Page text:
One Simple Thing features people who, through small yet innovative ways, are making a difference in education, energy, the environment and the use of the planet's resources.
Brooklyn, New York (CNN) -- When Jean Chae's mother was diagnosed with liver cancer seven years ago, the entire family took a new lease on life.
"She really changed our whole lifestyle," Chae told CNN. For them, it became about going back to basics.
Cooking changed at home, for starters.
"She would purchase raw vegetables, fresh from the farm," Chae said. Sometimes her mother, Doreen, would come up with a new recipe that, Chae admits, would turn out hit or miss.
But then, in 2005, their household underwent an organic revolution that had an effect far beyond their kitchen table.
The family, led by Jean and her sister, Serah, launched Simply Fido, an ecofriendly pet toy company that uses natural dyes and organic cotton to create healthier pals for pups. (For the company name, the Chaes looked for a fun and universal name for a dog and chose Fido, Abraham Lincoln's dog.)
"Pets are like extensions of our family," Chae said. "We have to be responsible for their well-being."
With more than two years of research behind their efforts, their products are pesticide-free toys that give off faint scents of natural herbs. And the dogs can't get enough of the smell.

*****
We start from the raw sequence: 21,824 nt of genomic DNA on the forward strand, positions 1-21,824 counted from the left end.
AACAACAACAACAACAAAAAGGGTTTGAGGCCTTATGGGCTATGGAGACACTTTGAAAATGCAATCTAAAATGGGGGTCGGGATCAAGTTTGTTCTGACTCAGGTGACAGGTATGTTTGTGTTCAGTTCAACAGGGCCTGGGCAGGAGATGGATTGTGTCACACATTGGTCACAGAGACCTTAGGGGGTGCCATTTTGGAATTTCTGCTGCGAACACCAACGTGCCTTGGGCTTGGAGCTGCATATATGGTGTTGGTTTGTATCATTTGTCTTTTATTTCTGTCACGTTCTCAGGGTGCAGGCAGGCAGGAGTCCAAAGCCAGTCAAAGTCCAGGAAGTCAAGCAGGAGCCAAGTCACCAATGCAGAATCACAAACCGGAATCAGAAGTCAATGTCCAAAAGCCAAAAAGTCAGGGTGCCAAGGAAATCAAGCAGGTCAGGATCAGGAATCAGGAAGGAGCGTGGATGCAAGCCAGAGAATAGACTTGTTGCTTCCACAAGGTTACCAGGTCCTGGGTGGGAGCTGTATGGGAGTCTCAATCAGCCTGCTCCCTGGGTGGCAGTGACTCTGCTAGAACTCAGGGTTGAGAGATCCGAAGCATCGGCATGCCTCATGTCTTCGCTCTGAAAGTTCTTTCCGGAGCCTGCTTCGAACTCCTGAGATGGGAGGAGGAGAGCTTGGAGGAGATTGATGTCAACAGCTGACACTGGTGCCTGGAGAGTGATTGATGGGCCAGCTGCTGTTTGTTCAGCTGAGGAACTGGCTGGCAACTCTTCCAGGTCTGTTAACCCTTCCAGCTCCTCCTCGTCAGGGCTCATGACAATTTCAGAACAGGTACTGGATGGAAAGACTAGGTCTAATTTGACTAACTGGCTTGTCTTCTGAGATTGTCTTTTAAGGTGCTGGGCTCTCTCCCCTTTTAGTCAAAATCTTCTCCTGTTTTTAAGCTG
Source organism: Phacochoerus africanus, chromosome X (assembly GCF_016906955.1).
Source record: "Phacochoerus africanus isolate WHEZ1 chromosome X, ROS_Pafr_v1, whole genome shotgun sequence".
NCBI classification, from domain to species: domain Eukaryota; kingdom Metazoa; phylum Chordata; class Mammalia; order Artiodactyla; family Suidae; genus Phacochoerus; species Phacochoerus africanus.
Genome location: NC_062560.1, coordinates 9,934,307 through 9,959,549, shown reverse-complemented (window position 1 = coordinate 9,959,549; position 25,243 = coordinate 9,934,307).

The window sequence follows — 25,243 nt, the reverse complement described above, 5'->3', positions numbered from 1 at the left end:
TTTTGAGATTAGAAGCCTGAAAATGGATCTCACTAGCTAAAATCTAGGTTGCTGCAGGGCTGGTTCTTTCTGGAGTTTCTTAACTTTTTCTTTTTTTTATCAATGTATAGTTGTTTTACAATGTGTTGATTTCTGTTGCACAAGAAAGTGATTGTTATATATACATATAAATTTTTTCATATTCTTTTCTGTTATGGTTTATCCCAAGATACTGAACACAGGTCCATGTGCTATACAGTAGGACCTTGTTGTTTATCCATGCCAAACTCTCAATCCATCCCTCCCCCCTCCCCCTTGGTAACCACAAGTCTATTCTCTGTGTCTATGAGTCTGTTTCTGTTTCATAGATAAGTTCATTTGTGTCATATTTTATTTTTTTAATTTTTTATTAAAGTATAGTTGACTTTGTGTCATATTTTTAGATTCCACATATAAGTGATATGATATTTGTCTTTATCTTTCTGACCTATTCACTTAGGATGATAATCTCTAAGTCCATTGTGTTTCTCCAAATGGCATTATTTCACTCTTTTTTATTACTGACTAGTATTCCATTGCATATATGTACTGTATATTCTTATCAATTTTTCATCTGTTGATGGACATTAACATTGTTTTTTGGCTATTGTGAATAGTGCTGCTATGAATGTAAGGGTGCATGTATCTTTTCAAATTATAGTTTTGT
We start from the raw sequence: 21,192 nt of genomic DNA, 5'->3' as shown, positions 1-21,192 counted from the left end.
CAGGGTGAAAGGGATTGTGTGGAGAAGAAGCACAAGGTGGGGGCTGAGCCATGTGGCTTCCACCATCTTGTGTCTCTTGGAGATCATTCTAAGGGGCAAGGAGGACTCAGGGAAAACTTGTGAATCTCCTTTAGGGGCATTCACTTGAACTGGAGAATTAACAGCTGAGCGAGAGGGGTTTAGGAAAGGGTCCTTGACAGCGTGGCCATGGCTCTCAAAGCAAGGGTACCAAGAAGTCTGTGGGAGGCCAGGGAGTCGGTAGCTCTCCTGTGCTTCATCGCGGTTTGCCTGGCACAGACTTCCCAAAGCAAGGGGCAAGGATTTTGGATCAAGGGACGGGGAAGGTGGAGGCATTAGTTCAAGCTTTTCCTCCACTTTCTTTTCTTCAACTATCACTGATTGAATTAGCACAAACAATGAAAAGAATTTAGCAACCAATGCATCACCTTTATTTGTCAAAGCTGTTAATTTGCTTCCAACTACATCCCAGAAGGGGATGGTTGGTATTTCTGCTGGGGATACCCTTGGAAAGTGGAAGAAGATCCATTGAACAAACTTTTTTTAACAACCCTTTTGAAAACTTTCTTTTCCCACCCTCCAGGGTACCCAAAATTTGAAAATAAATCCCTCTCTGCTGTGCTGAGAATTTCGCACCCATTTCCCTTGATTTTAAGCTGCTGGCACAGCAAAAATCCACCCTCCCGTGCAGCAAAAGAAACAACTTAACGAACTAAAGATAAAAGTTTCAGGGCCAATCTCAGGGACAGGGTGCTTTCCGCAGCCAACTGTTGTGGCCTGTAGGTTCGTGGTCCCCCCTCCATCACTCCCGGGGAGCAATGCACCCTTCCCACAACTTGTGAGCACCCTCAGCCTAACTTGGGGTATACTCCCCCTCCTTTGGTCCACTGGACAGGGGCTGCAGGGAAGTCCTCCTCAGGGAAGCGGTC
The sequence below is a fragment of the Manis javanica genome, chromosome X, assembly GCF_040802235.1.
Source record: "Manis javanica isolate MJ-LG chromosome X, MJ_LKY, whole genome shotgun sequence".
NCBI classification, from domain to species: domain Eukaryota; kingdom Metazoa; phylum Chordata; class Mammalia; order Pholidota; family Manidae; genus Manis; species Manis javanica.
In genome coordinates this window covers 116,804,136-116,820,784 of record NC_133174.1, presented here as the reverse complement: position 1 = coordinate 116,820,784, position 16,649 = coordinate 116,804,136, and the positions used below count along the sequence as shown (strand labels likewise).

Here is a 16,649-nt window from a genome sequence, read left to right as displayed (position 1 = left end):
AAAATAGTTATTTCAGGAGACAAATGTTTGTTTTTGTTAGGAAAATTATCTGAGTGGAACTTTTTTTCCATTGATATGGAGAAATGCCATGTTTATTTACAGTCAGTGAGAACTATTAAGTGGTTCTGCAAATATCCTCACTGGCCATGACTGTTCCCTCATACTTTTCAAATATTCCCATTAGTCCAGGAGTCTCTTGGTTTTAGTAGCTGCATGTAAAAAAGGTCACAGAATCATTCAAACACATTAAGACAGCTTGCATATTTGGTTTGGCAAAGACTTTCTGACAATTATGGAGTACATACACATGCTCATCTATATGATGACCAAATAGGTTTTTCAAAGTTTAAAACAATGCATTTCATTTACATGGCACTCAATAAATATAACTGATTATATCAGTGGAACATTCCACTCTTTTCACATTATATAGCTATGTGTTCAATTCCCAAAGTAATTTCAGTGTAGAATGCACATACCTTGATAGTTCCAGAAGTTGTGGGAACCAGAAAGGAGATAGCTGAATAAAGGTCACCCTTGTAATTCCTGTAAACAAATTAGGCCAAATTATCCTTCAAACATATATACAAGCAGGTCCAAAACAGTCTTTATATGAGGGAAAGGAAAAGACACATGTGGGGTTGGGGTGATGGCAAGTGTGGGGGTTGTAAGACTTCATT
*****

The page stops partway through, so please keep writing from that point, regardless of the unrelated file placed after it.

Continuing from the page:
The yellow dye is made from gardenia seed, Chae said, and it's Simply Fido's best-seller. Pink was the color hardest to master, she said.
"Pets put everything in their mouths and eat them," Chae said. "Even if they play for hours with these toys, we don't have to worry about toxicity or what might be harmful for them."
Chae shows pride in the pioneering nature of the company she's built and the industry that has followed.
"We wanted to encourage other people to join," she said. "Now, six years later, there's a green toy association," with more safety standards and regulated steps towards organic certification.
"It may be a small step," she said, "but we are making a step."
Tiffany Lacey, the executive director of the Manhattan shelter Animal Haven, says the philosophy behind Simply Fido has seen traction throughout the pet industry.
"It's obviously important for the environment," she said, but "it's actually important for the pets as well. It's just a healthier idea."
Simply Fido has grown from 15 products sold at specialty stores to an international company with 35 items sold by more than 4,000 retailers.
But for people like Jean Chae, the green movement is far more than just a smart business move.
Doctors caught her mother's cancer early and, after surgery, Doreen Chae survived.
What the Chaes learned through the hardship of her illness still fuels their company today.
"She really changed our philosophy," Jean Chae says, smiling. "She helped us to think in different ways."